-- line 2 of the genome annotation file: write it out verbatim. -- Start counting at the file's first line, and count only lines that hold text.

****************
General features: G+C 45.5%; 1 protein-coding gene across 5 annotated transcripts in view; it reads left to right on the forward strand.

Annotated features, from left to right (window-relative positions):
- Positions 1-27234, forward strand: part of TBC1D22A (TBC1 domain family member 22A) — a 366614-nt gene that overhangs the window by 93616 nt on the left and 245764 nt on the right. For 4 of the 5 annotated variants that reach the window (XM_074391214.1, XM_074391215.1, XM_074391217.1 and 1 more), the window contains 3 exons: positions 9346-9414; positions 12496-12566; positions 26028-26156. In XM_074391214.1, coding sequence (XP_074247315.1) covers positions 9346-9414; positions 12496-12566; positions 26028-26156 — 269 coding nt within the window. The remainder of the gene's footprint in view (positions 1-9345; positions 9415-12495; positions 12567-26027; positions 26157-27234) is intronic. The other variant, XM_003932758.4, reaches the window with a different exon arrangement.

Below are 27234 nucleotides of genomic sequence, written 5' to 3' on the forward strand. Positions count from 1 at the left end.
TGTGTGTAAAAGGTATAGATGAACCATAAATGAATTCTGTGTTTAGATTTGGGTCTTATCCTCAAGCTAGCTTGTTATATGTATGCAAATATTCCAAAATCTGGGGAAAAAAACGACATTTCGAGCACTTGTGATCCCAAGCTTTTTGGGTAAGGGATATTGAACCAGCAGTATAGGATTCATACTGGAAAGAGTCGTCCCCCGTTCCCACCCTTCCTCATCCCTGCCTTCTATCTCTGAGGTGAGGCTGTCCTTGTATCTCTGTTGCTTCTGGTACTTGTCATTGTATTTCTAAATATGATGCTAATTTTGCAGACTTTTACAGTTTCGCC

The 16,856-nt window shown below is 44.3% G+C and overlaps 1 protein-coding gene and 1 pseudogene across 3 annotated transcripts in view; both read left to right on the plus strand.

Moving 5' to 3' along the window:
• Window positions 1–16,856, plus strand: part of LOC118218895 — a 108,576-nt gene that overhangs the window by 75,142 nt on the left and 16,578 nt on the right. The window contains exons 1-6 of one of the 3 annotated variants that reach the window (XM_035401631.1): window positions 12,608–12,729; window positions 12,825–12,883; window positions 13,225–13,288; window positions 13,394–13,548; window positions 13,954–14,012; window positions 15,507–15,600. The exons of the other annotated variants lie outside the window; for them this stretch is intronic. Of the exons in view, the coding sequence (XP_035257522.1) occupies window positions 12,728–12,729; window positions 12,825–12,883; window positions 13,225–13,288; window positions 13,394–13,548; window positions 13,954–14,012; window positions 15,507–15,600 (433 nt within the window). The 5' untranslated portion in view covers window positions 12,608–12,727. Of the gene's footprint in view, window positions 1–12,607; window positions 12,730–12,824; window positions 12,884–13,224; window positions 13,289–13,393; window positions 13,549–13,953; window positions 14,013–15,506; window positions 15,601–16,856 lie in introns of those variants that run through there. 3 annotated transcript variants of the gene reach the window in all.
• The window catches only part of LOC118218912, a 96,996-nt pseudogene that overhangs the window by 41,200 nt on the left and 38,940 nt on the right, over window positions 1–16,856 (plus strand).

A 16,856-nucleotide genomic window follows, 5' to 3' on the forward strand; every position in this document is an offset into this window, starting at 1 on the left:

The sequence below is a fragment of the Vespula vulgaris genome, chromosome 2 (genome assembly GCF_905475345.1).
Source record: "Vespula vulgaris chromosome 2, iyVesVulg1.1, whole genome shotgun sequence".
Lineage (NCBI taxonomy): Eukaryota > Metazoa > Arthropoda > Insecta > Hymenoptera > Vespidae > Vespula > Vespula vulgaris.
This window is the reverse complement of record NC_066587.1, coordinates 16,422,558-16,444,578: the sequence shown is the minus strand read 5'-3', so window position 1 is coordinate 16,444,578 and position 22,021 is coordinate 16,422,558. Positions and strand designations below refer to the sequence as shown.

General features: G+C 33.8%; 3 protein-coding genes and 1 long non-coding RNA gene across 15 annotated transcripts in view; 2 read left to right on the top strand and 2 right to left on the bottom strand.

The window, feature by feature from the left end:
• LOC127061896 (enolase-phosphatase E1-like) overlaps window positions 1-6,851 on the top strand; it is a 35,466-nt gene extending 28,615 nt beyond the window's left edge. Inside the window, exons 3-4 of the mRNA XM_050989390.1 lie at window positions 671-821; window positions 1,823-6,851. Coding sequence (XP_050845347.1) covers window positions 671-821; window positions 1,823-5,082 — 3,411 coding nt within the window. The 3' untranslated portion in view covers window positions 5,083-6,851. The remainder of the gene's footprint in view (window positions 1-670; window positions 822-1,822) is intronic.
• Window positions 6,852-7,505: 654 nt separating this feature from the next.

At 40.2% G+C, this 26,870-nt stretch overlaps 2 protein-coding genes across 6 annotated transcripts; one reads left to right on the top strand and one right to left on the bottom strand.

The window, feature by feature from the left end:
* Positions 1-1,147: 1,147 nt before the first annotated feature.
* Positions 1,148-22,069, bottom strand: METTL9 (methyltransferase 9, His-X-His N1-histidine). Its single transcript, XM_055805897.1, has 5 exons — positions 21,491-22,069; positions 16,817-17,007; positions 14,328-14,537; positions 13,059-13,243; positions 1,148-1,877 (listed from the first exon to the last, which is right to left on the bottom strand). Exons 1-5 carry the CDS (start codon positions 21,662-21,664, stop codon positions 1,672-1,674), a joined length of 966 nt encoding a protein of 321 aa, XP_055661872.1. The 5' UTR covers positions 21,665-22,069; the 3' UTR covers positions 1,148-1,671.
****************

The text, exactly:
Annotated features, from left to right (window-relative positions):